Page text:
The town of Hamden, Connecticut, saw one of the highest snowfall totals from the storm, according to the National Weather Service.
The storm dumped 40 inches, the weather service said, the highest total recorded. Milford, Connecticut, was nearly as snowy at 38 inches.
Harry Gagliardi Jr., a Hamden district representative, woke to find an “absolutely beautiful” scene.
“I’m just looking outside now. I didn’t realize how much snow there is,” he said, saying it had covered a four-foot wall just outside his house.
“The winds are blowing, but it doesn’t seem to be too bad right now,” he said, adding that the snow appeared to have stopped although it was being picked up by the wind.
Speaking just after 7 a.m. ET, Gagliardi said he lived on a hill and, from that vantage point, said “it doesn’t look like anybody is going up or down.”
He was one of tens of thousands of customers affected by power failures in the region. “We lost power for about two hours last night, then it came back on,” he added.
“It’s beautiful to look at, but it’s going to be a pain to clean up,” he said. “Where are we going to put all this snow?”
In addition to snarling roads and cutting power, the snow has also caused a problem for his dog Heidi, Gagliardi said. “I have a small dog that needs to go out shortly,” he said.
Baby due Sunday
Joe DeMartino and his wife Michelle, of Fairfield, Conn., were hoping they did not experience a rather more serious problem as they are expecting their first baby Sunday, The Associated Press reported.
"It adds an element of excitement,” she said.
Her husband had stocked up on gas and food, got firewood ready and was installing a baby seat in the car. The couple also packed for the hospital. "They say that things should clear up by Sunday. We're hoping that they're right," he said.
NBC station WHDH showed film from Foxboro in Massachusetts, where correspondent Nicole Oliverio filed a report while sitting down as she struggled to walk in snow shoes. There was laughter in the studio when she finally managed to get to her feet.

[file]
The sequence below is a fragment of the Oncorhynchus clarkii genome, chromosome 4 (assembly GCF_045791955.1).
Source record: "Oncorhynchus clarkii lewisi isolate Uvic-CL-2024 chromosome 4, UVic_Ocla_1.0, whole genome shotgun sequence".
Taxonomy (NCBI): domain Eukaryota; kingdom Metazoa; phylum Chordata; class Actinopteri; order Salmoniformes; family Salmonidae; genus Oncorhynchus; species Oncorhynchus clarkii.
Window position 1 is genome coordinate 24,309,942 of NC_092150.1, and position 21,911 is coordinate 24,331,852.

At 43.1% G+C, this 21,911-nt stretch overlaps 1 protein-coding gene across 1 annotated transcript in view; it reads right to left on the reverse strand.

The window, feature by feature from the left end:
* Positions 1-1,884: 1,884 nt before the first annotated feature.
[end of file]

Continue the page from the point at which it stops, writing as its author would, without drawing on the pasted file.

Some were delighted by the chance to get out in the snow.
When told an estimated 8 to 10 inches of snow was predicted overnight at Elk Mountain in Uniondale, Pennsylvania, eight-year-old skier Sophia Chesner's eyes grew wide, Reuters reported.
"Whoa!" said the 8-year-old from Moorestown, New Jersey, who was on a ski vacation with her family.
Sled race postponed
Her sister, Giuliana, 4, said no matter how good the skiing was, she had other priorities once the snow piled up. "First thing I'm going to do is build a snowman and look for a Sasquatch footprint," Guiliana Chesner said.
But it was too much for organizers of the country's championship sledding race, which had been scheduled to get underway in Camden, Maine, on Saturday.
They postponed the event – which will feature some 400 teams -- by one day.
"As soon as the weather clears on Saturday and it is safe, the toboggan committee will be out at Tobogganville cleaning up the chute as quickly as they can," said Holly Edwards, chairwoman of the U.S. National Toboggan Championships. "It needs to be shoveled out by hand."
Reuters and The Associated Press contributed to this report.